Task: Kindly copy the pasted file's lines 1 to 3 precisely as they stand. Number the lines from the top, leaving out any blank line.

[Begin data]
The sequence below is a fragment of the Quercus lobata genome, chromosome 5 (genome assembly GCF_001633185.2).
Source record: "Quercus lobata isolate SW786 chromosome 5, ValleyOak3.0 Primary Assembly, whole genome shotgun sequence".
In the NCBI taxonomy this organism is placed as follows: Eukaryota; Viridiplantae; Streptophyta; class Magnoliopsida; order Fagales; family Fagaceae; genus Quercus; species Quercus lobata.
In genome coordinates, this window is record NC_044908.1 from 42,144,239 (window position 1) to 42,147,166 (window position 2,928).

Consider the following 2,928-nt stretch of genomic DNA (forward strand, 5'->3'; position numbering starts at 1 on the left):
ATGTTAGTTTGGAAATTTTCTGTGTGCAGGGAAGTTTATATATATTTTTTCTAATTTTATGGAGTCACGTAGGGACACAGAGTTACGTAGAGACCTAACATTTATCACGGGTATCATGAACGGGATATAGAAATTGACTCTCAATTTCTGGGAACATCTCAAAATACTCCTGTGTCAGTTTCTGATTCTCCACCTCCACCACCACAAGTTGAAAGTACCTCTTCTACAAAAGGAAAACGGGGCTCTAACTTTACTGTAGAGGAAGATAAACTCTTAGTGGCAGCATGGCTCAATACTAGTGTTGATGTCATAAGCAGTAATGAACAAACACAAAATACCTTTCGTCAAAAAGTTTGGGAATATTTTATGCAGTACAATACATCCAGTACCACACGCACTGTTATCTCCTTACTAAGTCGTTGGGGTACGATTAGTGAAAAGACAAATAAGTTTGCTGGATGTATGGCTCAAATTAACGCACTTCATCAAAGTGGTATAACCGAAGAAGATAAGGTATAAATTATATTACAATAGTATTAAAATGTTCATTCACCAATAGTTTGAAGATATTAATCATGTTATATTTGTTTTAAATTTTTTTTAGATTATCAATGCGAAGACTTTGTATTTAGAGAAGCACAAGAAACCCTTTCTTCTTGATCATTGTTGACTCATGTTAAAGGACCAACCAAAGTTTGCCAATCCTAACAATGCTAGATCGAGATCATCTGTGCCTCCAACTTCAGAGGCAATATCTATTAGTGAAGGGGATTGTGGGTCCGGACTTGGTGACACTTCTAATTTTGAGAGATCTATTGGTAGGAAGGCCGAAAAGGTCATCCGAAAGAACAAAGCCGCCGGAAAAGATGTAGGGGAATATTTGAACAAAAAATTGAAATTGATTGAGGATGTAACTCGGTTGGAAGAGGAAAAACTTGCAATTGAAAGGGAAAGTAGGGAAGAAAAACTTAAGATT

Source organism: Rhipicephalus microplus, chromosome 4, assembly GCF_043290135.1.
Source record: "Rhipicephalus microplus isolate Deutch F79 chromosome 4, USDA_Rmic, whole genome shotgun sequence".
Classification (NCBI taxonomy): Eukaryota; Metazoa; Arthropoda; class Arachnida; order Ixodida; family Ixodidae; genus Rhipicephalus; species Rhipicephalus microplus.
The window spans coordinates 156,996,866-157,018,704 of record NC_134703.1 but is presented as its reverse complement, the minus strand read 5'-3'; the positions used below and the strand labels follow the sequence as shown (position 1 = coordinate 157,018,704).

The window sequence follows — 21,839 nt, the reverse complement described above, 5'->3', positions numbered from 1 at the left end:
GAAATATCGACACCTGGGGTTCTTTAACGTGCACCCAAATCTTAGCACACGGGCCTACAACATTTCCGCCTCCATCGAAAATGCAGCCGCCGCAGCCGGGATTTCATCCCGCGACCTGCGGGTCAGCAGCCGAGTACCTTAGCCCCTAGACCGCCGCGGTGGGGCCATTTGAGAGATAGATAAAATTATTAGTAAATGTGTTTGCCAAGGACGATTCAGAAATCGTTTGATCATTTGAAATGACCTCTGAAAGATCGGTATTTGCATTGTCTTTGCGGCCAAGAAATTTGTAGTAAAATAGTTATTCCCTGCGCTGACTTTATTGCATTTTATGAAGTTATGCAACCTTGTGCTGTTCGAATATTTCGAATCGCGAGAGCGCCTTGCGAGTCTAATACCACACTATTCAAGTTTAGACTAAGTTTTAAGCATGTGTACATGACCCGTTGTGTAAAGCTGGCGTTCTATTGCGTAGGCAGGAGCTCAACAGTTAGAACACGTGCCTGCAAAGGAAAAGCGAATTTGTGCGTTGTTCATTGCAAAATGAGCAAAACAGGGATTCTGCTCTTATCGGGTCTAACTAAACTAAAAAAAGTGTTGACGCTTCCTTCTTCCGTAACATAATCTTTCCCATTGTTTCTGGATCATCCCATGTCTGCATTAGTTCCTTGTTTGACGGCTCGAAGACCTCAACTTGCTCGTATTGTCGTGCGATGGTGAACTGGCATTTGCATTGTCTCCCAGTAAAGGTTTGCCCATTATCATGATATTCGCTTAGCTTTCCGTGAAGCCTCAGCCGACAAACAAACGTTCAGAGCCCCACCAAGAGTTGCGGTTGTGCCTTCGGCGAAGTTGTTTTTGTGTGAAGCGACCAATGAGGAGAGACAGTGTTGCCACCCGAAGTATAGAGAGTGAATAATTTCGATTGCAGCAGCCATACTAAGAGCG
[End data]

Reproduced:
The sequence below is a fragment of the Quercus lobata genome, chromosome 5 (genome assembly GCF_001633185.2).
Source record: "Quercus lobata isolate SW786 chromosome 5, ValleyOak3.0 Primary Assembly, whole genome shotgun sequence".
In the NCBI taxonomy this organism is placed as follows: Eukaryota; Viridiplantae; Streptophyta; class Magnoliopsida; order Fagales; family Fagaceae; genus Quercus; species Quercus lobata.